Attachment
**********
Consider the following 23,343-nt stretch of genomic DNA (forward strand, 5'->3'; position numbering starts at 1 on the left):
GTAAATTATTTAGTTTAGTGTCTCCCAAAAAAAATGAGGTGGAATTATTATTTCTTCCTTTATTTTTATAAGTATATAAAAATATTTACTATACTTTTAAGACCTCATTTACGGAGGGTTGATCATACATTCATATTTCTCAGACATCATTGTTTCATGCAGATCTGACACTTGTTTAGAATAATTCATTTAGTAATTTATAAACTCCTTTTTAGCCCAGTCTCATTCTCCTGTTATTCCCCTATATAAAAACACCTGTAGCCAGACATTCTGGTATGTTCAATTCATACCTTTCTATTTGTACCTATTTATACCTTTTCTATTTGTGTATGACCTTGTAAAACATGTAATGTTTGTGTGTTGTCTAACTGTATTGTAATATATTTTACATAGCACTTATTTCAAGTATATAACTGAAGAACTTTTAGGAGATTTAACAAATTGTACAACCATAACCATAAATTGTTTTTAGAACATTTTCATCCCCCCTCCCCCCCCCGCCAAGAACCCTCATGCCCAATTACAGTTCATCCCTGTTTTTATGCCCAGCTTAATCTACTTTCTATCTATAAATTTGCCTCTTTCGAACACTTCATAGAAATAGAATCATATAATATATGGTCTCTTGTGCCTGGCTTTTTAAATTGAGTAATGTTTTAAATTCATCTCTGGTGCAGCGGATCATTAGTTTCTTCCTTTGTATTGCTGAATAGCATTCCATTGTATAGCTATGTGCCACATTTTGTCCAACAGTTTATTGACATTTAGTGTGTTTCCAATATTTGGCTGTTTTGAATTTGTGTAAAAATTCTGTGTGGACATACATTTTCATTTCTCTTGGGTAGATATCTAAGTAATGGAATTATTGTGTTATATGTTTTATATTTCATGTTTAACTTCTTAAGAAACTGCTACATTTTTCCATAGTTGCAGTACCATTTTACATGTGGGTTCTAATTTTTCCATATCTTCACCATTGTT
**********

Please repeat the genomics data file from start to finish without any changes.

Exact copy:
Consider the following 23,343-nt stretch of genomic DNA (forward strand, 5'->3'; position numbering starts at 1 on the left):
GTAAATTATTTAGTTTAGTGTCTCCCAAAAAAAATGAGGTGGAATTATTATTTCTTCCTTTATTTTTATAAGTATATAAAAATATTTACTATACTTTTAAGACCTCATTTACGGAGGGTTGATCATACATTCATATTTCTCAGACATCATTGTTTCATGCAGATCTGACACTTGTTTAGAATAATTCATTTAGTAATTTATAAACTCCTTTTTAGCCCAGTCTCATTCTCCTGTTATTCCCCTATATAAAAACACCTGTAGCCAGACATTCTGGTATGTTCAATTCATACCTTTCTATTTGTACCTATTTATACCTTTTCTATTTGTGTATGACCTTGTAAAACATGTAATGTTTGTGTGTTGTCTAACTGTATTGTAATATATTTTACATAGCACTTATTTCAAGTATATAACTGAAGAACTTTTAGGAGATTTAACAAATTGTACAACCATAACCATAAATTGTTTTTAGAACATTTTCATCCCCCCTCCCCCCCCCGCCAAGAACCCTCATGCCCAATTACAGTTCATCCCTGTTTTTATGCCCAGCTTAATCTACTTTCTATCTATAAATTTGCCTCTTTCGAACACTTCATAGAAATAGAATCATATAATATATGGTCTCTTGTGCCTGGCTTTTTAAATTGAGTAATGTTTTAAATTCATCTCTGGTGCAGCGGATCATTAGTTTCTTCCTTTGTATTGCTGAATAGCATTCCATTGTATAGCTATGTGCCACATTTTGTCCAACAGTTTATTGACATTTAGTGTGTTTCCAATATTTGGCTGTTTTGAATTTGTGTAAAAATTCTGTGTGGACATACATTTTCATTTCTCTTGGGTAGATATCTAAGTAATGGAATTATTGTGTTATATGTTTTATATTTCATGTTTAACTTCTTAAGAAACTGCTACATTTTTCCATAGTTGCAGTACCATTTTACATGTGGGTTCTAATTTTTCCATATCTTCACCATTGTT